Bobcat Recovered by Local Officers

Bobcat Recovered by Local Officers
Journal Review
10/12/2010
By Don Bickel

Mountain lions, black bears, wolves and bobcats — if you’ve lived in Montgomery County long enough, I’m sure you heard some of the stories.

Often the narration begins with: “The Department of Natural Resources has turned loose —whatever — to kill deer and help reduce the population.”

Now comes a press release from Conservation Officer Blaine Gillan. This will lay to rest the bobcat part of the first paragraph and maybe in the near future, there may be a similar regarding mountain lion, cougar, puma, etc. Needless to say, the DNR did not turn this bobcat loose.

Press Release from Gillan: “Earlier this week in southwestern Montgomery County, a bobcat was recovered by Conservation Officers after being struck and killed by a vehicle. The bobcat, an adult female, was along a roadway near a wooded area feeding on a deer carcass. The bobcat was taken by Conservation Officers to the DNR Division of Fish and Wildlife Headquarters in West Lafayette where it was turned over to Biologists for research purposes. Bobcats that are accidentally killed or trapped should be reported to the local Conservation Officer immediately by calling the local police dispatch or the Indiana Conservation Officers North Regional Headquarters at (765)473-9722.

There is no penalty for reporting an accidental death or capture of a bobcat, but they are illegal to take or possess. If the animal is dead, leave it in place and contact a conservation officer as soon as possible. The carcass must be surrendered to a conservation officer, and the officer will assist you.”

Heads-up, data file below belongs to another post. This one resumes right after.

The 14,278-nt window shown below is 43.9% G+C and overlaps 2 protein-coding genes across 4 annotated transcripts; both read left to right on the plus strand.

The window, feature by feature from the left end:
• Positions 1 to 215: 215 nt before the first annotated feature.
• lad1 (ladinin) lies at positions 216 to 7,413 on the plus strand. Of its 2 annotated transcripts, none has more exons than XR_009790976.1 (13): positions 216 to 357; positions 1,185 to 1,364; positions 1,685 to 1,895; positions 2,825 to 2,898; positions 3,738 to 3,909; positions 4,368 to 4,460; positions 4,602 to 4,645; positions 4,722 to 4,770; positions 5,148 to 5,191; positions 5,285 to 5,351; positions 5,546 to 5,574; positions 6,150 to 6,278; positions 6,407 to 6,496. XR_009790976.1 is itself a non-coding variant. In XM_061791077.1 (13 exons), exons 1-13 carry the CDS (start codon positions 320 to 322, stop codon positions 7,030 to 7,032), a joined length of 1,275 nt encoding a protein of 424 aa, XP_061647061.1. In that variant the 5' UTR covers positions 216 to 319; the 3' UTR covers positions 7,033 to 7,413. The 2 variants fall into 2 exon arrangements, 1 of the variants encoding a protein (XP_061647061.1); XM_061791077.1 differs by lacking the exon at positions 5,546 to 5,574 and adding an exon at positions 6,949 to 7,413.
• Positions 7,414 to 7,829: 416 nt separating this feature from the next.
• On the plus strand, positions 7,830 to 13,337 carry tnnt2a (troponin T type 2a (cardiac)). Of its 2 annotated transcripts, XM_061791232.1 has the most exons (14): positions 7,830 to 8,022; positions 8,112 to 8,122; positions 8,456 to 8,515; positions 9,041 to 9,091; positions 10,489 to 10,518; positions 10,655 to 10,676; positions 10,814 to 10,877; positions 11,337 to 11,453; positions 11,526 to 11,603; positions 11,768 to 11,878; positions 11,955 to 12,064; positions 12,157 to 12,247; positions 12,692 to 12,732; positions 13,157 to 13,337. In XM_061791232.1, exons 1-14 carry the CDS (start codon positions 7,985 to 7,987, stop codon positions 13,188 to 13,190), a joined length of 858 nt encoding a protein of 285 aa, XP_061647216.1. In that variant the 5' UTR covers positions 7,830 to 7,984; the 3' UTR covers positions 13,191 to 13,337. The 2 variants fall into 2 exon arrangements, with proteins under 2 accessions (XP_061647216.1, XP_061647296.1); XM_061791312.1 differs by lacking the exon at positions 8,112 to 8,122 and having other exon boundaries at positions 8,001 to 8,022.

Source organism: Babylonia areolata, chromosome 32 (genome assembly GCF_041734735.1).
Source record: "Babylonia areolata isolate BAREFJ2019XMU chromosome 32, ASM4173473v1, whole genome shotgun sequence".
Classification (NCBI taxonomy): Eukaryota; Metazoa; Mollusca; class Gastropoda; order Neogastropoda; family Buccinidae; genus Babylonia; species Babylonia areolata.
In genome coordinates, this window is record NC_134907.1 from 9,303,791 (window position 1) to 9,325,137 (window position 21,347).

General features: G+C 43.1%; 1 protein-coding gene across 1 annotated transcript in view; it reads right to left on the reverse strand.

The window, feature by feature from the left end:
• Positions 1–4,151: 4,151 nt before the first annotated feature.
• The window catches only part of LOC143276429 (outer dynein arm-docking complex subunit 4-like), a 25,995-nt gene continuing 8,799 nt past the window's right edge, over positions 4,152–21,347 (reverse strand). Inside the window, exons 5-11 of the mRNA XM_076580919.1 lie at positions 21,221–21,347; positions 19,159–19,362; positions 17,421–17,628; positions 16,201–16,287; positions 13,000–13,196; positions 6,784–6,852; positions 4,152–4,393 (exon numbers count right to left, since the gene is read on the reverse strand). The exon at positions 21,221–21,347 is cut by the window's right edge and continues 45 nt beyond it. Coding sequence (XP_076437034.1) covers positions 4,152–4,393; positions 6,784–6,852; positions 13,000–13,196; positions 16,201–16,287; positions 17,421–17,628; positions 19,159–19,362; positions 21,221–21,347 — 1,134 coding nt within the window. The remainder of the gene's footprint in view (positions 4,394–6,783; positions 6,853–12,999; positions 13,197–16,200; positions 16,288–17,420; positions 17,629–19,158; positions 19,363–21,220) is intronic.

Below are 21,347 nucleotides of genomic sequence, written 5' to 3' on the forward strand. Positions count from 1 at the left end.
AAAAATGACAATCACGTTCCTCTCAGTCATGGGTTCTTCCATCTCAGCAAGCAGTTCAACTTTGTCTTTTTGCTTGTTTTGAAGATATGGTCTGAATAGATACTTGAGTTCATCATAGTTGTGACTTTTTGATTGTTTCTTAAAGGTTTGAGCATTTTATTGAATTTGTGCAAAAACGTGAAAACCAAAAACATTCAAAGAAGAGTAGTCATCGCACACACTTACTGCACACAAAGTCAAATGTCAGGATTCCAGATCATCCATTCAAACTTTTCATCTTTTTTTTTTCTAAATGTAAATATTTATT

The bobcat (Felis rufus) is a moderate-sized member of the cat family. The name is appropriate because they sport a stubby tail only four or five inches long. Bobcats range in length from 30 to 50 inches, stand about two feet high and weigh from 15 to 30 ponds. Large tufts of fur on the cheeks are characteristic of the species. The fur is reddish-brown above and a whitish below, and black spots or streaks are throughout the coat. Bobcats live as long as 10 to 12 years in the wild. Eerie screams are often emitted by bobcats during the night.

Many scientific studies have documented that bobcats are entirely carnivorous. Their preferred prey are rabbits, but they also feed on rats, mice, moles and squirrel. Some studies have reported that small deer are occasionally taken by bobcats. Carcasses of kills too large to move, such as small deer may be cached or hidden for later meals.

Bobcats are territorial and generally solitary animals with limited social life. Territorial scent-marking with urine and scats, especially by males, has been reported. Mating generally occurs in early spring during February and March, and the young are born after a 62-day gestation period. An average litter of three kittens is born in April or May. The female may move the kittens to several different dens during the growth period. Males do not assist in raising the young. The young generally remain with the female until they reach one year of age. At that time, they learn predatory skills necessary for survival. After one year, the young disperse, and the female will enter another reproductive season. Some adults have shown that kitten survival is associated with prey abundance, with more young surviving during the years of higher rabbit populations.